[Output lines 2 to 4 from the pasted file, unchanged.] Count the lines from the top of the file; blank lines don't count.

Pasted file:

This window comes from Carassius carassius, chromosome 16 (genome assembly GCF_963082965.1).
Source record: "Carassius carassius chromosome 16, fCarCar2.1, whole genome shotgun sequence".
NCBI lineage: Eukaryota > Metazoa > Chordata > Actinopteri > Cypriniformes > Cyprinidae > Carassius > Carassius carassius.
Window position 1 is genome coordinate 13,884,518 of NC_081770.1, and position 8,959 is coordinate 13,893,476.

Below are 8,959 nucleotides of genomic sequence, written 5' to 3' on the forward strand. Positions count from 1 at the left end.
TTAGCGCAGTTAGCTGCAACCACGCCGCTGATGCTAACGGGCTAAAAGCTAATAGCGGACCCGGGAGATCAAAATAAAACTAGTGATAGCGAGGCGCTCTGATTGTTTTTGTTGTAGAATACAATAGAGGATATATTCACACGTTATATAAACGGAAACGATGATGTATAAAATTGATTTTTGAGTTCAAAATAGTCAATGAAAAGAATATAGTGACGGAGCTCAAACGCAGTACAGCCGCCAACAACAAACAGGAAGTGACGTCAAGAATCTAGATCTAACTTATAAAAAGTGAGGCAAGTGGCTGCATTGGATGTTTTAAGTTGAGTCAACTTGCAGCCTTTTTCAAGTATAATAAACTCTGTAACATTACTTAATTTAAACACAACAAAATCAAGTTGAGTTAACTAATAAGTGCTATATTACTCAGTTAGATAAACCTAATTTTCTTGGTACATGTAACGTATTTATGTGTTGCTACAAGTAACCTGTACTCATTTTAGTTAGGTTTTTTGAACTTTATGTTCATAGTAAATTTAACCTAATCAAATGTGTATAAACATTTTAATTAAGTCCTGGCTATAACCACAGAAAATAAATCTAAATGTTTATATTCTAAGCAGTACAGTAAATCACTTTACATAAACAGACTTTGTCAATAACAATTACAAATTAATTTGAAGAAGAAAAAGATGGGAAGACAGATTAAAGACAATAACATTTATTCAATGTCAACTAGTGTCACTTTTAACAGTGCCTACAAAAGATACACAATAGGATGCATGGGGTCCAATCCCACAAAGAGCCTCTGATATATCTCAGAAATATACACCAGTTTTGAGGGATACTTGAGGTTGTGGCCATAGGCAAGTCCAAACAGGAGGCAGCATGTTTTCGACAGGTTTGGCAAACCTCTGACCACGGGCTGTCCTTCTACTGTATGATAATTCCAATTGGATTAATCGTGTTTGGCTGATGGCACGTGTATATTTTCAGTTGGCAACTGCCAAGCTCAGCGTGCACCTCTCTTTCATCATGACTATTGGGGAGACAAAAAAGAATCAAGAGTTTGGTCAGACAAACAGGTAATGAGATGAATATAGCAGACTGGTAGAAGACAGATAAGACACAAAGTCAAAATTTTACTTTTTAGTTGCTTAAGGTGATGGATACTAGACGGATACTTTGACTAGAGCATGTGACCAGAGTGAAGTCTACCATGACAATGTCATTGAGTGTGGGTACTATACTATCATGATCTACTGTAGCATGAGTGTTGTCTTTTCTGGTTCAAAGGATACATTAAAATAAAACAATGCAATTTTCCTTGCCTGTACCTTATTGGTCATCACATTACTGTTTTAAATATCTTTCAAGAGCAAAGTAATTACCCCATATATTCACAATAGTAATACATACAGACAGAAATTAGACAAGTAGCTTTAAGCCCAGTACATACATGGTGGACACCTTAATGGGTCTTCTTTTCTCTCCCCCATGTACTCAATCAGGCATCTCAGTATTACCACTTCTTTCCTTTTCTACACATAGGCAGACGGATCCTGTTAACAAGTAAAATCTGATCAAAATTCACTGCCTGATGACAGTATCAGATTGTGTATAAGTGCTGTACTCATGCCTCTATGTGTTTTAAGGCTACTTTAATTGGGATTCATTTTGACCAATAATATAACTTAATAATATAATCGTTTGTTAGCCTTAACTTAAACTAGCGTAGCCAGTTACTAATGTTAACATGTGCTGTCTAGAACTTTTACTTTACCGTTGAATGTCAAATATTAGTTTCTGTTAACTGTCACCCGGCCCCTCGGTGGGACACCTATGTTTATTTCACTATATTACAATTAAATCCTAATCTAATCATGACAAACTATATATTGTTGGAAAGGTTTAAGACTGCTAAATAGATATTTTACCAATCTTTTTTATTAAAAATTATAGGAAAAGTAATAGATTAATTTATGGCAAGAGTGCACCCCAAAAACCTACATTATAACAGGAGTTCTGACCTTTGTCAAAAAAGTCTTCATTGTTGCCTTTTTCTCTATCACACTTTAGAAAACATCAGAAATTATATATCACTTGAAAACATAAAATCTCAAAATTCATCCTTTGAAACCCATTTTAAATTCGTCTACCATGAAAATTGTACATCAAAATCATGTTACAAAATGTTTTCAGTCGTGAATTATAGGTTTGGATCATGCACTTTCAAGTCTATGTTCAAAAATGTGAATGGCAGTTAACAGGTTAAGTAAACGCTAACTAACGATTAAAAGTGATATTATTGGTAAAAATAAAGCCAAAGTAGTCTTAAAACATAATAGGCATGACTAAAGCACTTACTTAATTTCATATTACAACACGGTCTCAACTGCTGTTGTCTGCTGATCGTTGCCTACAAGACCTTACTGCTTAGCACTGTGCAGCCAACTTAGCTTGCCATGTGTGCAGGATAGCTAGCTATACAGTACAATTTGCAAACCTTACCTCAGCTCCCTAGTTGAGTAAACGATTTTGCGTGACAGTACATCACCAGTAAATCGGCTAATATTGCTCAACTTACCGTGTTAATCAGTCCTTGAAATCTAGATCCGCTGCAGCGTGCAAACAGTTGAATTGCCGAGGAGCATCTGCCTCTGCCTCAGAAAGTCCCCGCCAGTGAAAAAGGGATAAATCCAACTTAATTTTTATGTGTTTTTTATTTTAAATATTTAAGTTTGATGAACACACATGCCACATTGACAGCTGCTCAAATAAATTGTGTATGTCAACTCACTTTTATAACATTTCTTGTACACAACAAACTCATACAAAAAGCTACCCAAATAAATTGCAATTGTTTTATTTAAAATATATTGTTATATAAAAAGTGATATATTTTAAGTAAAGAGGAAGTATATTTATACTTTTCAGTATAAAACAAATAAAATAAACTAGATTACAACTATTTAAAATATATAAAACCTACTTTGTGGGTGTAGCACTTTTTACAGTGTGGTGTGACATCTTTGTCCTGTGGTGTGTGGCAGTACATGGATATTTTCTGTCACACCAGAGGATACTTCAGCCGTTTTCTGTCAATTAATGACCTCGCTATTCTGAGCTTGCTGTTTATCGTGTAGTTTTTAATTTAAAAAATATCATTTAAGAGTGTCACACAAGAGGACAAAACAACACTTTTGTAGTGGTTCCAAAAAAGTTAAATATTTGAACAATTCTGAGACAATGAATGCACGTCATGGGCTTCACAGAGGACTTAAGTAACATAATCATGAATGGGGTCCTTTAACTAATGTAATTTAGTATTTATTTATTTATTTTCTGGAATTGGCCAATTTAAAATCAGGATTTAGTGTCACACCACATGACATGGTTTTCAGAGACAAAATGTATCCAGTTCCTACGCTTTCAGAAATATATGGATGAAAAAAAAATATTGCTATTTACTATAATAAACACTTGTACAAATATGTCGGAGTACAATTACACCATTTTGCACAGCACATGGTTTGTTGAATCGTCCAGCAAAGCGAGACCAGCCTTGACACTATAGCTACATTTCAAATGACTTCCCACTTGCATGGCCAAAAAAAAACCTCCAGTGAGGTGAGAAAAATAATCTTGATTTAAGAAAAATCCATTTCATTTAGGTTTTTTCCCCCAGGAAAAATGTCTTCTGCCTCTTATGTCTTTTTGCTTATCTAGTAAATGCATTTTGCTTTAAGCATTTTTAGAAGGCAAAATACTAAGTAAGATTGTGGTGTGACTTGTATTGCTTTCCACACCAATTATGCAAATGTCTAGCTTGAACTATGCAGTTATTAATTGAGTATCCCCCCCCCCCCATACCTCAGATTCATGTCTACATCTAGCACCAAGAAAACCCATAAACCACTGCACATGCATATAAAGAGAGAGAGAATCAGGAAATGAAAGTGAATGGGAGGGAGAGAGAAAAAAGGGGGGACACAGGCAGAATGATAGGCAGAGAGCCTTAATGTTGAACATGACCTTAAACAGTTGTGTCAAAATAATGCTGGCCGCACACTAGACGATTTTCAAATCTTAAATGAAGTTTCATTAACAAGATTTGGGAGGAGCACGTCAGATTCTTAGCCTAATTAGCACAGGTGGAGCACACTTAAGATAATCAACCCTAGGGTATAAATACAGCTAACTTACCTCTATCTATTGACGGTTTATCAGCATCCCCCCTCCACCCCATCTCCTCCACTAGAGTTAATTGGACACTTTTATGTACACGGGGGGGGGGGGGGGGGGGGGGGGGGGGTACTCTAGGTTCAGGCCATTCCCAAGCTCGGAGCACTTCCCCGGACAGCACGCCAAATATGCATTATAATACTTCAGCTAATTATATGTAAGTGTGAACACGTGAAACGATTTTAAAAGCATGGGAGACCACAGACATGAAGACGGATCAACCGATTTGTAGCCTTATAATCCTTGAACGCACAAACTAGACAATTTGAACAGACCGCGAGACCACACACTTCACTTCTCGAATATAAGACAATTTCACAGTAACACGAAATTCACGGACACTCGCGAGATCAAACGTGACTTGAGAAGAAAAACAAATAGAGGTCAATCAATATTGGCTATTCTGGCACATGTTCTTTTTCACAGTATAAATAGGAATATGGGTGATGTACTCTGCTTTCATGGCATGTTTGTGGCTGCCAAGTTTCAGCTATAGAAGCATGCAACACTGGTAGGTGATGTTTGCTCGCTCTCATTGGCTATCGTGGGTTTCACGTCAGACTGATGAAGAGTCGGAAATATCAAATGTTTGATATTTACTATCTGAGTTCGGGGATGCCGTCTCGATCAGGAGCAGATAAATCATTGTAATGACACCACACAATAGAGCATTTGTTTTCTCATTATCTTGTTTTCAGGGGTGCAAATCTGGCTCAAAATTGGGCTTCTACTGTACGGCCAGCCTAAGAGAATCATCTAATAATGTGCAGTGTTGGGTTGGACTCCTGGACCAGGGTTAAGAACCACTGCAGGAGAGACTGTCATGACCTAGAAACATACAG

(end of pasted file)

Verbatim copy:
Source record: "Carassius carassius chromosome 16, fCarCar2.1, whole genome shotgun sequence".
NCBI lineage: Eukaryota > Metazoa > Chordata > Actinopteri > Cypriniformes > Cyprinidae > Carassius > Carassius carassius.
Window position 1 is genome coordinate 13,884,518 of NC_081770.1, and position 8,959 is coordinate 13,893,476.